The Making of Mishka

The Making of Mishka

My name is Margarita and I work at “Animation Studio Skazka“ as Lead Groom Artist in Moscow. My duties include creating hair, fur, and feathers on characters and props for feature films. This is how I made Mishka. 


The task of the Art War 5 contest was to create a character that represents a certain country. In the end, I chose Russia. A teddy bear in felt boots with a balalaika. That's how I imagined the country I chose. My goal was to make a simple character. Because of the simplicity, I was able to put emotion into the character and work out the pose and lighting.


Since the bear is not only a symbol of Russia, I had to come up with something else. I found a great reference that shows the symbolism of Russia. That was enough for me to come up with my character. In addition to the references from the internet, I drew an approximate pose and how the teddy bear should look like. 

The main thing is to imagine what you are going to do. Otherwise, it won't work.

Creating Geometry:

Teddy Bear.

I created the bear in Zbrush, then I did retopology in 3DCoat.

This is how the teddy bear turned out:


I found a reference chart for the balalaika. Based on this and the references above, I got a nice balalaika.


I used Substance Painter to set up the textures, and Arnold was the renderer. 

In my opinion, the hardest part of creating the balalaika material was coming up with the flower pattern. This I did by hand. The bear has only diffuse material, as the main material will be on the fur.


I created the fur with Yeti.

My main reference was the plush toys from Toy Story 4.

Let's divide the teddy bear into three parts. This will be the body fur, the curls on the hat, and the other fur (felt boots, fuzz on the hat, belly, and pads on the paws). And further on, in more detail.

Body Fur.

I always start by combing the groom guides.

Next comes the setting of the hair. I split the hair into two halves to get a better seam. This is probably the most complicated version of fur tuning that exists. I adjusted each body half separately. It was very inconvenient to re-create the grooms for each side, but it was worth it. Here's what it looks like to customize the nodes in Yeti Graph (using the head as an example):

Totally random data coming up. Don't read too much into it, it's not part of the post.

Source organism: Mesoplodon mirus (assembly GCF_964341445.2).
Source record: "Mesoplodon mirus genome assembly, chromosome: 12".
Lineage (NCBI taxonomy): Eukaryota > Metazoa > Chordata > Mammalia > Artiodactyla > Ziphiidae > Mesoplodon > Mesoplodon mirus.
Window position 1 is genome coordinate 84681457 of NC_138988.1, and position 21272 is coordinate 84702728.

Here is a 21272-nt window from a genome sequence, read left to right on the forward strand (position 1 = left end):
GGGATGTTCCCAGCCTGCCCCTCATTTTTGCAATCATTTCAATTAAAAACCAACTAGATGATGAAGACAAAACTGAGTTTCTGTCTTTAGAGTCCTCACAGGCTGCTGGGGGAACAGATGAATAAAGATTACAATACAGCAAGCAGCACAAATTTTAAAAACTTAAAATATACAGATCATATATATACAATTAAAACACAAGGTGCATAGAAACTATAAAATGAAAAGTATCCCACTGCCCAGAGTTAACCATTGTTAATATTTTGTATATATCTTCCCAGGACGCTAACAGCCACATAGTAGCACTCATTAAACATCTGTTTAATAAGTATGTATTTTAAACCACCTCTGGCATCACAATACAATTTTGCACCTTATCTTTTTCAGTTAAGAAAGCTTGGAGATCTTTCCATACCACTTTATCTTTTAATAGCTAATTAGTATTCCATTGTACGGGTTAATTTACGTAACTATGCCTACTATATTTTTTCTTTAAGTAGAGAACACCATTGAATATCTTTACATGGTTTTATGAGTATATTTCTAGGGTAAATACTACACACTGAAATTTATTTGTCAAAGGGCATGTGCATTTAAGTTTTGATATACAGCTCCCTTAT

This is what I got with these settings in the viewport:

Curls on the hat:

How did I get curls on a hat? As always, I started with a groom. A simple twist setup won't have that effect, unfortunately, so I always do the curls with groom guides.  I made some different twisted grooms and duplicated them. This is what came out in the viewport:

The settings for these curls are quite simple. The main thing is to do the grooming guides carefully. See Yeti Graph:

This is what I got with these settings in the viewport:

The other fur.

This is the easiest fur setup, which does not require combing the groom. 

Immediately I show nodes in Yeti Graph and how such a fur looks in viewport:

At the end of the fur tuning, I show renders with the fur materials tuned.


The pose and the pedestal:

I decided I was going to have an attack pose. The teddy bear runs waving the balalaika.

For the pedestal, I made grass and a birch tree in the VR program Tilt Brush. It's very convenient because it's like you're in the room and you plant each grass with your hands. And if you like any part of the grass you made, you can easily select that area and copy it to another location. I recommend it.

A little more about the pose. I made arms, legs, body, and head separately, so it was convenient for me to transform the pose. Then I corrected the pose a little bit in Zbrush, but mostly I worked with the tools and an interesting parameter in the camera "Film Gate" (this is a novelty for me) in Maya. 

Thanks to this parameter, I did not have to change the pose any further. I show from left to right how the pose was changed by changing the parameter in the camera:


Now the finish line and probably the longest process of the whole job. 

Adjusting the lighting, assembling the image, color correction, and waiting for rendering.

The image assembly was done in Nuke with the help of cryptomatte. The most important tip: 

When creating an image you should immediately think about how you will divide it into layers for color correction and rendering. "Immediately" meaning at the stage of creating the pose and the character (especially if it is a furry character). 

I got 4 layers, which rendered a total of about 4-5 hours. The longest was the layer with the teddy bear. But when I decided to do a render with a scrolling pose, I didn't go near the computer for a week - because I rendered everything on one machine. It was horrible. But it worked out, and I'm glad! By the way, I got 12 light sources.

Here's my final render, and also attached a video of scrolling through the pose:

I want to thank all those who supported me, followed me, gave advice and tips. Thank you all! Through this contest, I figured out how to use passes, expose light, and how to organize my work to meet the deadline. Thank you Cubebrush for this opportunity.

Check out more of Margarita's work here: